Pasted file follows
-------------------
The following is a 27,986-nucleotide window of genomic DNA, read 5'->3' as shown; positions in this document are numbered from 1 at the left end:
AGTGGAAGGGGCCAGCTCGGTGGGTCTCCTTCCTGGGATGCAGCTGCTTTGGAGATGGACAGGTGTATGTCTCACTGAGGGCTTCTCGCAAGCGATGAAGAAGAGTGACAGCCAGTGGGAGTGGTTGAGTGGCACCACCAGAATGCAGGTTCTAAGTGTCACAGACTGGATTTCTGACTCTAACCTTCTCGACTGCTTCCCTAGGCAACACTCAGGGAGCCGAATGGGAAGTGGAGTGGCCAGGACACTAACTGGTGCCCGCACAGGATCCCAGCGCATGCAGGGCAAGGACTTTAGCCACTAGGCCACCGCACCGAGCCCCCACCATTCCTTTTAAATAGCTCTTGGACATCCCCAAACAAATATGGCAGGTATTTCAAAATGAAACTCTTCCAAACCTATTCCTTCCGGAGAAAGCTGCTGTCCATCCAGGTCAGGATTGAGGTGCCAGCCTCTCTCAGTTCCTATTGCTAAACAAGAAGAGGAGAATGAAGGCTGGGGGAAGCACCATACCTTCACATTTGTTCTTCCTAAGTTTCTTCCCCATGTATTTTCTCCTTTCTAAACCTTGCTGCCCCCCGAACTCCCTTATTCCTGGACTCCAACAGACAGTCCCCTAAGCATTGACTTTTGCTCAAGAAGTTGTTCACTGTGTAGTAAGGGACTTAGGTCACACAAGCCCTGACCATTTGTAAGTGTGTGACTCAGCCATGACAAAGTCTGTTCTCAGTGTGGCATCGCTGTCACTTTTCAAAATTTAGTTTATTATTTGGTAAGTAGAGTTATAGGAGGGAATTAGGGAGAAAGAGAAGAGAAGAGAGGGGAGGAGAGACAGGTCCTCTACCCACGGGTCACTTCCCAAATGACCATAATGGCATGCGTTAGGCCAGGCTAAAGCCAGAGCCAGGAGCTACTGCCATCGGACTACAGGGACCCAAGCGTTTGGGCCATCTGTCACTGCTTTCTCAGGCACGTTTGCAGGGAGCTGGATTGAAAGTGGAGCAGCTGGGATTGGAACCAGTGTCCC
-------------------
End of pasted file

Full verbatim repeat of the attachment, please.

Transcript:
The following is a 27,986-nucleotide window of genomic DNA, read 5'->3' as shown; positions in this document are numbered from 1 at the left end:
AGTGGAAGGGGCCAGCTCGGTGGGTCTCCTTCCTGGGATGCAGCTGCTTTGGAGATGGACAGGTGTATGTCTCACTGAGGGCTTCTCGCAAGCGATGAAGAAGAGTGACAGCCAGTGGGAGTGGTTGAGTGGCACCACCAGAATGCAGGTTCTAAGTGTCACAGACTGGATTTCTGACTCTAACCTTCTCGACTGCTTCCCTAGGCAACACTCAGGGAGCCGAATGGGAAGTGGAGTGGCCAGGACACTAACTGGTGCCCGCACAGGATCCCAGCGCATGCAGGGCAAGGACTTTAGCCACTAGGCCACCGCACCGAGCCCCCACCATTCCTTTTAAATAGCTCTTGGACATCCCCAAACAAATATGGCAGGTATTTCAAAATGAAACTCTTCCAAACCTATTCCTTCCGGAGAAAGCTGCTGTCCATCCAGGTCAGGATTGAGGTGCCAGCCTCTCTCAGTTCCTATTGCTAAACAAGAAGAGGAGAATGAAGGCTGGGGGAAGCACCATACCTTCACATTTGTTCTTCCTAAGTTTCTTCCCCATGTATTTTCTCCTTTCTAAACCTTGCTGCCCCCCGAACTCCCTTATTCCTGGACTCCAACAGACAGTCCCCTAAGCATTGACTTTTGCTCAAGAAGTTGTTCACTGTGTAGTAAGGGACTTAGGTCACACAAGCCCTGACCATTTGTAAGTGTGTGACTCAGCCATGACAAAGTCTGTTCTCAGTGTGGCATCGCTGTCACTTTTCAAAATTTAGTTTATTATTTGGTAAGTAGAGTTATAGGAGGGAATTAGGGAGAAAGAGAAGAGAAGAGAGGGGAGGAGAGACAGGTCCTCTACCCACGGGTCACTTCCCAAATGACCATAATGGCATGCGTTAGGCCAGGCTAAAGCCAGAGCCAGGAGCTACTGCCATCGGACTACAGGGACCCAAGCGTTTGGGCCATCTGTCACTGCTTTCTCAGGCACGTTTGCAGGGAGCTGGATTGAAAGTGGAGCAGCTGGGATTGGAACCAGTGTCCC